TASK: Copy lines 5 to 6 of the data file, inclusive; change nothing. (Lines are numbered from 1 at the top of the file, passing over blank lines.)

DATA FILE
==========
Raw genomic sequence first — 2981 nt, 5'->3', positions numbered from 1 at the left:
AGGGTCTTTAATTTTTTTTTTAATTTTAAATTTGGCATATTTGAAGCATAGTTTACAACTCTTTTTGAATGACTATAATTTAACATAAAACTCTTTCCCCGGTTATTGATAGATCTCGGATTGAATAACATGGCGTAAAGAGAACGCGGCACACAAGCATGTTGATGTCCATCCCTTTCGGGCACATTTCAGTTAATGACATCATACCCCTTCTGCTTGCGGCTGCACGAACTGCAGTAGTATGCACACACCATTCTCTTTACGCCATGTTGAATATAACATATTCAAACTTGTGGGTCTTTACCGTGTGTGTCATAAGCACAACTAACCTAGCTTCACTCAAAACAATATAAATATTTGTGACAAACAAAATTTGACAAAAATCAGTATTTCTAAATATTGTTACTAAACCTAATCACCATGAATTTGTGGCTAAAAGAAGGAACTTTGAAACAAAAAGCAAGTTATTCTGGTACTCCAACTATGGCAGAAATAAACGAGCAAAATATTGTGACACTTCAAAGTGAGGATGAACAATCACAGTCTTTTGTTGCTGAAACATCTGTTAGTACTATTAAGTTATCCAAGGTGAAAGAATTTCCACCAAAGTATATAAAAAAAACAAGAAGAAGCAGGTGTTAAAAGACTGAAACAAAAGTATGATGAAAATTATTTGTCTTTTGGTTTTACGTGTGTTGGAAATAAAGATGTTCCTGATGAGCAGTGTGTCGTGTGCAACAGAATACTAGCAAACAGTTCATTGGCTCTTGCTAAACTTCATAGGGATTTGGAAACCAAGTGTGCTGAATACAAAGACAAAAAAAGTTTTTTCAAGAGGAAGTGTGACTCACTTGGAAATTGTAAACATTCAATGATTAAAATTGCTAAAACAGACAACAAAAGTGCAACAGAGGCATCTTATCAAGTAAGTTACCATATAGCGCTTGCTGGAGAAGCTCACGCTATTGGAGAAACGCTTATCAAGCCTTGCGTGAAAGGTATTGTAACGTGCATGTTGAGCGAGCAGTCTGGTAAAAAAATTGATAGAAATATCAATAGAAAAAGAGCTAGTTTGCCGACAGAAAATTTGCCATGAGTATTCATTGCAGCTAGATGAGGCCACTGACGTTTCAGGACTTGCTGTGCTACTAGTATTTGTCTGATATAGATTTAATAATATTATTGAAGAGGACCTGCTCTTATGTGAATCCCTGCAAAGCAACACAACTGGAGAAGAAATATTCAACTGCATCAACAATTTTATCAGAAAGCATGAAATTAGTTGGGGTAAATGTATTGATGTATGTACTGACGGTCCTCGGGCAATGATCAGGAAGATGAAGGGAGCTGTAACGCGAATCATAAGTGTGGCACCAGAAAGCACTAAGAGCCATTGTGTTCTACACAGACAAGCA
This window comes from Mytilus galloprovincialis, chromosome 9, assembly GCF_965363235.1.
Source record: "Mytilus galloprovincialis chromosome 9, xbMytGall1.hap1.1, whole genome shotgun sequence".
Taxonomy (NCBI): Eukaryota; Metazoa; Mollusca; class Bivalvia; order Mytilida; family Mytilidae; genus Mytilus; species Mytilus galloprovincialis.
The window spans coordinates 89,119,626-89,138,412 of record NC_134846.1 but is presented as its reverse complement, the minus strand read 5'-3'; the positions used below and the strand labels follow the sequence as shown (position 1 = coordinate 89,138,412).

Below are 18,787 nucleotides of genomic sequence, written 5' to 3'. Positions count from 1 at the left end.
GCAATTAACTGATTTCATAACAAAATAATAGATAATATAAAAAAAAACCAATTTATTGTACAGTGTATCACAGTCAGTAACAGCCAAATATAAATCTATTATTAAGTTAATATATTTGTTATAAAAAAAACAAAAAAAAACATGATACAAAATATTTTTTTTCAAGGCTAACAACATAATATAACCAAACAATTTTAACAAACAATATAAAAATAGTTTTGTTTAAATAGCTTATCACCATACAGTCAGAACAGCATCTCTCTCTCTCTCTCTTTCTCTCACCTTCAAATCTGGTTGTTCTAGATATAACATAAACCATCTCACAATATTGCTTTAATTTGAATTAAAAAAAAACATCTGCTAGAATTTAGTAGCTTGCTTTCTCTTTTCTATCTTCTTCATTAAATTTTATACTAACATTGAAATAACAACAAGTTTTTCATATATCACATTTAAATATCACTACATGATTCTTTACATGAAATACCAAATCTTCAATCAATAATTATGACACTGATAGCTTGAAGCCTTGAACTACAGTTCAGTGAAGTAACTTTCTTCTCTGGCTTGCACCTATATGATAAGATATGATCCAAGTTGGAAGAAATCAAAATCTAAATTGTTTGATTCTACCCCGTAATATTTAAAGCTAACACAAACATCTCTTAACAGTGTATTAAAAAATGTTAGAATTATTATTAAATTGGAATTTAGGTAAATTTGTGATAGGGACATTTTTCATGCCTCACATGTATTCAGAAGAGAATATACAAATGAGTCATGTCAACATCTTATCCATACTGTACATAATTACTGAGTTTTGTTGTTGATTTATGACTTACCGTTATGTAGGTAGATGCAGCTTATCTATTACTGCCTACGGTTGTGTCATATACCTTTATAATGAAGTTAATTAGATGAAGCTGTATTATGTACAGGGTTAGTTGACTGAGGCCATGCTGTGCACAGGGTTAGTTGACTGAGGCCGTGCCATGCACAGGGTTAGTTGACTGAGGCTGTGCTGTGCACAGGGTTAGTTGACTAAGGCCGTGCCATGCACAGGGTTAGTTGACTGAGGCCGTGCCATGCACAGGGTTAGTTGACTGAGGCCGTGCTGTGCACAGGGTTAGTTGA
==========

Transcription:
Taxonomy (NCBI): Eukaryota; Metazoa; Mollusca; class Bivalvia; order Mytilida; family Mytilidae; genus Mytilus; species Mytilus galloprovincialis.
The window spans coordinates 89,119,626-89,138,412 of record NC_134846.1 but is presented as its reverse complement, the minus strand read 5'-3'; the positions used below and the strand labels follow the sequence as shown (position 1 = coordinate 89,138,412).